Following reports of a Japanese national who tested positive for COVID-19 having visited Indonesia days before his diagnosis, an official from Indonesia’s Health Ministry today said that the patient was infected with severe acute respiratory syndrome coronavirus 2 (SARS-CoV-2), which he claims is different from COVID-19.
“The disease we’re facing in this current epidemic is COVID-19. Meanwhile, some experts have said that there is about 70 percent difference between COVID-19 and SARS-CoV-2 virus,” Achmad Yurianto, secretary of the Health Ministry’s Disease Prevention and Control Directorate, told Kompas.
According to reports, the ministry has been in touch with Japanese health authorities. Achmad also noted how the ministry is still working to find out the correlation between the two viruses.
We think it’s extremely important to note here that the World Health Organization (WHO) has officially named the novel coronavirus disease as COVID-19, while the virus that causes the disease is officially known as SARS-CoV-2.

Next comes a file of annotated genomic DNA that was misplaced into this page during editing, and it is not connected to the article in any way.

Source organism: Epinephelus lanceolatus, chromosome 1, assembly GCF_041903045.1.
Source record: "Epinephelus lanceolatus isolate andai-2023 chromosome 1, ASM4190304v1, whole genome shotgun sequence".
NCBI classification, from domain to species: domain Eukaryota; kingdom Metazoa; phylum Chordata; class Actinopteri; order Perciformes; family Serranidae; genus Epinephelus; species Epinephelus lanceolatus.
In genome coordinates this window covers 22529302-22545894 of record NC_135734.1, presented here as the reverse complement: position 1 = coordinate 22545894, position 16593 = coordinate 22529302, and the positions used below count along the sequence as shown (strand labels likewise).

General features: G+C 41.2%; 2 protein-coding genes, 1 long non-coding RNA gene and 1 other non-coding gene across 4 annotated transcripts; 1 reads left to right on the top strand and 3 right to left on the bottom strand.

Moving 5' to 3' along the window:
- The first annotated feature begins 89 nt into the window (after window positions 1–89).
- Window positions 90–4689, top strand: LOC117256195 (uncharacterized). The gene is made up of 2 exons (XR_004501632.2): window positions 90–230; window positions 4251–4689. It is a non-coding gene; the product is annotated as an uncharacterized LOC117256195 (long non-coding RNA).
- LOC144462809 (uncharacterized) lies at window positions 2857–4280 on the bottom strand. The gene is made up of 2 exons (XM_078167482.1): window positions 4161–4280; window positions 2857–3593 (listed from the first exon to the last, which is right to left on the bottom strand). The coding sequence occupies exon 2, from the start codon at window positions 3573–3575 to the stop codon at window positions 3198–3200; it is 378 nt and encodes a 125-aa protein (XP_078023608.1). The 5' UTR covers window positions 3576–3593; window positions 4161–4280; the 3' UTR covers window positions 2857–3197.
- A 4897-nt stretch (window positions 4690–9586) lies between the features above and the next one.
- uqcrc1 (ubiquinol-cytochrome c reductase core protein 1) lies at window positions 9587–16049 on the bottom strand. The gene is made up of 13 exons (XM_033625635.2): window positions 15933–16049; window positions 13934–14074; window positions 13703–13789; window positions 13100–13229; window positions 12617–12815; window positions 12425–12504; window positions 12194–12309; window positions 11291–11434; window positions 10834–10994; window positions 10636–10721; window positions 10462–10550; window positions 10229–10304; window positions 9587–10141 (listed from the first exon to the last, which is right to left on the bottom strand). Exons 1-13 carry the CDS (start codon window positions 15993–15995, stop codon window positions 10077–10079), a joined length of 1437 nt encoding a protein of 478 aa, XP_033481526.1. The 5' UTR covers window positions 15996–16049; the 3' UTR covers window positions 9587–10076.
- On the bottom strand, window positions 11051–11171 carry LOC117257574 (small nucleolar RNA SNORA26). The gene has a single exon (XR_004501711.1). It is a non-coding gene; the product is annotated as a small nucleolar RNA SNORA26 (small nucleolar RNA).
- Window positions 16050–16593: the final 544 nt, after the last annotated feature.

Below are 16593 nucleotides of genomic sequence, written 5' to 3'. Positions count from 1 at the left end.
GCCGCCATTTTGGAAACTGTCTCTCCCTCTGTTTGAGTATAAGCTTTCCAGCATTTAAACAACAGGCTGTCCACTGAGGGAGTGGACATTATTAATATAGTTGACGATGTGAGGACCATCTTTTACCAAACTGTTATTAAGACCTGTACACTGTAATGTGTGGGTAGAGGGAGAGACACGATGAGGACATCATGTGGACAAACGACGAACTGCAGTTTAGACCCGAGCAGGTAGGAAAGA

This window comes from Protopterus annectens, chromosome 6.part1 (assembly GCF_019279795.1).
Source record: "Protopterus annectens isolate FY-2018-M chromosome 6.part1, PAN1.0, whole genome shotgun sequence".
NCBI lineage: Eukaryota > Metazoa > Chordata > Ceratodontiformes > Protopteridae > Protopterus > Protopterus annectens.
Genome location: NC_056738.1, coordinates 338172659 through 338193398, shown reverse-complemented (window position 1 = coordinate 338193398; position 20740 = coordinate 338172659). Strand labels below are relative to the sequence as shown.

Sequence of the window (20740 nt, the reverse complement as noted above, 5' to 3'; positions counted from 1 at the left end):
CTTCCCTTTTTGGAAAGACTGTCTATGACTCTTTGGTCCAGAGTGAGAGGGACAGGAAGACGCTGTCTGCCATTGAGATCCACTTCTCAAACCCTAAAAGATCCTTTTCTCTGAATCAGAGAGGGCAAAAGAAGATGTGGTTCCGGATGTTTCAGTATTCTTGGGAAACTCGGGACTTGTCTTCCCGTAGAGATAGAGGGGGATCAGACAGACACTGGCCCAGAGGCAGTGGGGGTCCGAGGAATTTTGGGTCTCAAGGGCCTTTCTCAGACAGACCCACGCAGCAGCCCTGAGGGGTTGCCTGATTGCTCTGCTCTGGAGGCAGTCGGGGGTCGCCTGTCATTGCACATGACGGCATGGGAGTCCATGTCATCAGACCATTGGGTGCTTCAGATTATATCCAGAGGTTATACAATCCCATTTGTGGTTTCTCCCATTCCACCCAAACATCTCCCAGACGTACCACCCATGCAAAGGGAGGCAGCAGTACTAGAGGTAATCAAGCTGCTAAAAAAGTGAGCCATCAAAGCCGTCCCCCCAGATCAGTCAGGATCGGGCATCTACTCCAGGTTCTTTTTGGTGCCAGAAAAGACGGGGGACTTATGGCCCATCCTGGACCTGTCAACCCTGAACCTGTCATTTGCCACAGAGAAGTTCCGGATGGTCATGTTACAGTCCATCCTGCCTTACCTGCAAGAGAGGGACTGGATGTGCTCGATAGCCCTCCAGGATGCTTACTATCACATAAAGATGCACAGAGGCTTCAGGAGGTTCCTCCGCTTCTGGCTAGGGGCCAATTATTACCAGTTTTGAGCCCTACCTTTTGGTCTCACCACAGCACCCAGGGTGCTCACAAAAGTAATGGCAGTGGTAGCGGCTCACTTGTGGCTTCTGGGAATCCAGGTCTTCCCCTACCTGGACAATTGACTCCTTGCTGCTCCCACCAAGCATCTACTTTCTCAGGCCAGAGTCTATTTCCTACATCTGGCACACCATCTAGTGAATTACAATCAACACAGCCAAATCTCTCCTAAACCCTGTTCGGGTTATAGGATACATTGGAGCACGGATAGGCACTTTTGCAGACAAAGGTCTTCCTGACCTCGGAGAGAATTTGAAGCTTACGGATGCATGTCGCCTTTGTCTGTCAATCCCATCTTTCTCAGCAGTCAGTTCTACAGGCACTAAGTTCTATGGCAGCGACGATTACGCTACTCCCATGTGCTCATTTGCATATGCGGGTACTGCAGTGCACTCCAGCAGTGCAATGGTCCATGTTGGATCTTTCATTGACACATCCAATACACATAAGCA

WHO highlighted on their website that viruses and the disease they cause often have different names, because viruses are named based on their genetic structure to facilitate development of diagnostic tests, vaccines and medicines, while diseases are named to enable discussion on disease prevention, spread, transmissibility, severity and treatment. This is also the case with AIDS, for example, with HIV being the virus that causes the disease.
According to a report by Japanese public broadcaster NHK, the Japanese patient is a man in his 60s and a staff member at a senior care facility. He traveled to Indonesia between Feb. 15 and 19 with his family, with their holiday location now being reported as Bali by local media outlets.
The man was hospitalized in Tokyo for severe dyspnea on Feb. 19, and tested positive for the novel coronavirus on Feb. 22.
In Japan, nine Indonesian crew members on board the Diamond Princess cruise ship, which is anchored off the Port of Yokohama, tested positive for the coronavirus. As of this morning, there is zero confirmed coronavirus infection on Indonesian soil, which has raised concerns about the country’s ability to detect the disease.
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